Picks and Pans Review: Easy Street
The Wright Brothers
Sorry, Philadelphia. Nashville is the city of brotherly love these days, at least for country music purposes. There is indeed something folksy and reassuring about performing families; it may be that the stability of such groups implies a sincerity in their music. These four fraternal organizations are all quite distinct. The Gatlins are the only group who have to deal with a star trip, but Larry has carried brothers Rudy and Steve with him, even as far as his sports clothes commercials, and their background harmonies continue to lend a special quality to his otherwise slick, standard vocal style. The Gatlins' current album (Columbia) includes their hit single from last fall, Houston (Means I'm One Day Closer to You), as well as the first tunes they've recorded that weren't written by Larry. This isn't a bad idea, since his songs can get tiresomely slick (When the Night Closes In is a zippy exception in this case). And the Walt Aldridge-Tom Brasfield number Not Tonight, I've Got a Heartache is always fun to hear.
The Maines are a seven-piece Texas band. Lloyd, Steve, Kenny and Donnie Maines are all from Lubbock, and two of their three sidekicks are Texans too. On High Rollin' (Mercury), their first mainstream LP, they sing and play with a lot of happy Western-swing touches—Richard Bowden's fiddle and mandolin are exemplary. They choose some witty material too, such as Kenneth Bell's, Terry Skinner's and J.L. Wallace's Louisiana Anna ("Double first cousin to hard-hearted Hannah/ heart so cold they should call her Amana"). Their ballads, such as You Are a Miracle, get a little treacly, but they're a good-time bunch.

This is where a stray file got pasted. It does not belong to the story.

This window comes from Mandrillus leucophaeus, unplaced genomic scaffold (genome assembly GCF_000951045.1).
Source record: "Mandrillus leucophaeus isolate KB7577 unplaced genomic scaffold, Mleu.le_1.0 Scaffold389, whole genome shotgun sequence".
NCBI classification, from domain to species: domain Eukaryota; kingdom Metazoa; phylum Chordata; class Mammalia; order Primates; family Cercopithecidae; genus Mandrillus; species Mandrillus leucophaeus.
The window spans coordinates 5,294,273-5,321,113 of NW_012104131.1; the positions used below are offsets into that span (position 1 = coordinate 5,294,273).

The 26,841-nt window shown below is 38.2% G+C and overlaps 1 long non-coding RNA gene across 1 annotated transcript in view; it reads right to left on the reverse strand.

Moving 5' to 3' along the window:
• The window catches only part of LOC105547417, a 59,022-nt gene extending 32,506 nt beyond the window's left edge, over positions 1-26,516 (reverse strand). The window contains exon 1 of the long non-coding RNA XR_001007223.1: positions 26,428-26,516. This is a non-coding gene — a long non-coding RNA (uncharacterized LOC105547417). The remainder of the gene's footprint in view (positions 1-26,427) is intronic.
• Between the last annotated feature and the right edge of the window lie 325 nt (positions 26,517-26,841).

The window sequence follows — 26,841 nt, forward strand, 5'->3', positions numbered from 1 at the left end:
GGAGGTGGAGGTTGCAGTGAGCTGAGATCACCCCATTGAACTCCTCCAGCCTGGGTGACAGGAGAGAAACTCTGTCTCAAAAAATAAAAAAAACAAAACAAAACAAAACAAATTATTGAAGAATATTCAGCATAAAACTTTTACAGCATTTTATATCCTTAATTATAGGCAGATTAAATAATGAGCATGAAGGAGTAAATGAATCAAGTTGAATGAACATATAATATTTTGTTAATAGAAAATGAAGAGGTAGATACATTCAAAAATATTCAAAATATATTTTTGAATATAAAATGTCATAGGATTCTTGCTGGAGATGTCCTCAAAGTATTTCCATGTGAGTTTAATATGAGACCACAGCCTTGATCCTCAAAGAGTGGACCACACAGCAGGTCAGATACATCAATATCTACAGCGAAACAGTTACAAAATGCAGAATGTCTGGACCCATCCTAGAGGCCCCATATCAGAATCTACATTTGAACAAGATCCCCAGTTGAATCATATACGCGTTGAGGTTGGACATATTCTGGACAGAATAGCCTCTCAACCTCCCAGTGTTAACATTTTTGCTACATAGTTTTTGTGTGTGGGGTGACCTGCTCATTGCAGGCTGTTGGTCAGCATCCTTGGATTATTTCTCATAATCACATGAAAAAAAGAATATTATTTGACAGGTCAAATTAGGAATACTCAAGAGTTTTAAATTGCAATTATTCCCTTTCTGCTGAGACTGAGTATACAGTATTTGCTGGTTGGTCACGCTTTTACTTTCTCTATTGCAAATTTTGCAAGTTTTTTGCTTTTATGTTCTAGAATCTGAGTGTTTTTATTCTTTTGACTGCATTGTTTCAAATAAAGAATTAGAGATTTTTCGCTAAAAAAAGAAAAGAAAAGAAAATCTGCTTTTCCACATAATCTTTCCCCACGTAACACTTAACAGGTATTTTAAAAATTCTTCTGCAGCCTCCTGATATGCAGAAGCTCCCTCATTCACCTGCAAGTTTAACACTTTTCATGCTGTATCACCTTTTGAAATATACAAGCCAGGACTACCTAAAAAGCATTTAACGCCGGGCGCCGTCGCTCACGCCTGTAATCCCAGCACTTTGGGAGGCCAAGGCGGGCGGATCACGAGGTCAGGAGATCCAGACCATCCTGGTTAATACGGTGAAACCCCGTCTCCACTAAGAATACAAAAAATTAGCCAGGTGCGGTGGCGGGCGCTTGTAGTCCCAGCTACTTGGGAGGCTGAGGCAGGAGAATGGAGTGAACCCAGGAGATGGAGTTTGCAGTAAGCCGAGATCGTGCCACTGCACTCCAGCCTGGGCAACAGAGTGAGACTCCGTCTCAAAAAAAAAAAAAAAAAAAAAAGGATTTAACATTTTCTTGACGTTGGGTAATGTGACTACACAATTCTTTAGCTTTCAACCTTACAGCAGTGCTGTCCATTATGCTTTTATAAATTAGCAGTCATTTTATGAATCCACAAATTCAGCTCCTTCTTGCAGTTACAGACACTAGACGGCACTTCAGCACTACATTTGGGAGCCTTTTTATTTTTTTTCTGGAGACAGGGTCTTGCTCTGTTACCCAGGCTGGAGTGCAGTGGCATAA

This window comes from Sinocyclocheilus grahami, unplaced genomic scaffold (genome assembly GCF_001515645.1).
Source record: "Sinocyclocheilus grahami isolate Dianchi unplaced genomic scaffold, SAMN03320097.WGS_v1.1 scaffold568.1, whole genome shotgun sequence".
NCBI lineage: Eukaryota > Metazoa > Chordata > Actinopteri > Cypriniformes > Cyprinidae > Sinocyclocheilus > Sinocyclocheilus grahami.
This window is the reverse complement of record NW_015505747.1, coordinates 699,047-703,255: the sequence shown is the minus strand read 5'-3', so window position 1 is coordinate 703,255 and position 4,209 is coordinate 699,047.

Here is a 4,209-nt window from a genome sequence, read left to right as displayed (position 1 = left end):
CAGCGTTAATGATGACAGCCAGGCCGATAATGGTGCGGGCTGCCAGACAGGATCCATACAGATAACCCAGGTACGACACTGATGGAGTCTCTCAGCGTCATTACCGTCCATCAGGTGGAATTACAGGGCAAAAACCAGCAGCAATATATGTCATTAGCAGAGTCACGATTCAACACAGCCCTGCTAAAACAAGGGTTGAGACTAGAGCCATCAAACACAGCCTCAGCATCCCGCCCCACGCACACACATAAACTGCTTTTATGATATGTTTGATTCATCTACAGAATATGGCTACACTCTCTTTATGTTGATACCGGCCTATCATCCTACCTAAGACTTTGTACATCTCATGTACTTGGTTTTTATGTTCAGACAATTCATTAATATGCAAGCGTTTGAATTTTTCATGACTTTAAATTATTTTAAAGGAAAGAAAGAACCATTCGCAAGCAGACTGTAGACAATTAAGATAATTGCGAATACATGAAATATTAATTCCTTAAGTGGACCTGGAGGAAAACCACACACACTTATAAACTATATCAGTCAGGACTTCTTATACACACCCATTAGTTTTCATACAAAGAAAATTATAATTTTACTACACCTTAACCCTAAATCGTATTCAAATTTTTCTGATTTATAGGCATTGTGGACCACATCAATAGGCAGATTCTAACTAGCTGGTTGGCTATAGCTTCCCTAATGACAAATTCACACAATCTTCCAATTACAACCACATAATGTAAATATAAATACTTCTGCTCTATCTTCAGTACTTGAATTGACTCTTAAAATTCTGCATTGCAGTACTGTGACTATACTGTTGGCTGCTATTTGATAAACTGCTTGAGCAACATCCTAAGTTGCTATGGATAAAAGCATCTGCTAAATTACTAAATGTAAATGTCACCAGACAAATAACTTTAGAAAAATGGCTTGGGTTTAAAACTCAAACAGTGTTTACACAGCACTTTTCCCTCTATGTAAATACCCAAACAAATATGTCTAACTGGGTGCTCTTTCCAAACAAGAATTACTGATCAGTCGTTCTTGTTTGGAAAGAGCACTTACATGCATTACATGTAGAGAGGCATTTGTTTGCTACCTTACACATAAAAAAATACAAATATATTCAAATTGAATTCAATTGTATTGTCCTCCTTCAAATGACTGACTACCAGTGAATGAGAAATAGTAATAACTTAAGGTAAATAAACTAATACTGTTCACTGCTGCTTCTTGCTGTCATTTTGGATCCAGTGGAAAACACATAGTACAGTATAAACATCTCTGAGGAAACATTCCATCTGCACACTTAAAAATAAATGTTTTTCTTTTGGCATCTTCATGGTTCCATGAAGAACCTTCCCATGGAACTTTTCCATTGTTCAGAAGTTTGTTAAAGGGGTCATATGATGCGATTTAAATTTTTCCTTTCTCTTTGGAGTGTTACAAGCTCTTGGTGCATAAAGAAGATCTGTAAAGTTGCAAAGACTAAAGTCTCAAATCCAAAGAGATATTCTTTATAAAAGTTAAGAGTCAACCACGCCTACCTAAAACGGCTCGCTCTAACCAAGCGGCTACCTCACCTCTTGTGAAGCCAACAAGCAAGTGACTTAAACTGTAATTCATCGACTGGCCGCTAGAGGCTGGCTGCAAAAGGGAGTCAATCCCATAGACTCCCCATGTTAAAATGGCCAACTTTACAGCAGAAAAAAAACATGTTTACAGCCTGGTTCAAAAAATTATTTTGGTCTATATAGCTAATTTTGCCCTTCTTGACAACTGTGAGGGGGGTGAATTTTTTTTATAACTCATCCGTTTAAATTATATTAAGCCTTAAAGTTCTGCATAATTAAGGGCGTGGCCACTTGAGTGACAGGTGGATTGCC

While only two of the four Statlers—Don and Harold Reid—are brothers, the group has had only one personnel change in 20 years, and they still have a marvelously warm, rich sound. Harold, who sings bass, provides the foundation for the Statlers' music the way a great middle-linebacker anchors a defense in football. Atlanta Blue (Mercury) includes a sensibly emotional song by Don Reid about the breakup of a relationship, One Takes the Blame; a religious tune, One Size Fits All, which profits from the Statlers' gospel-based sound; and *HOLLY*WOOD*, which is full of corny puns. My Only Love lapses into florid overproduction, but the album also includes a long, delightful guitar solo by producer Jerry Kennedy on Give It Your Best—an instrumental touch that makes the boys' singing sound all the better.
The Wrights—Tom and Tim—as well as their partner, John Wesley McDowell III, are all from Indianapolis. Easy Street (Mercury) shows off their mild country-rock inclinations, with a rambunctious bluegrassy version of Eight Days a Week that may drive Beatles purists crazy even if it does have a let's-not-take-ourselves-too-seriously tone to it. Love's Slippin' Up on Me, by country pop master Bob McDill, and Dixie Road, by Mary Ann Kennedy, Pam Rose and Don Goodman, display a clean, commercial sound, and the band is backed up by an extended family of studio musicians. It's not all in the family, after all.
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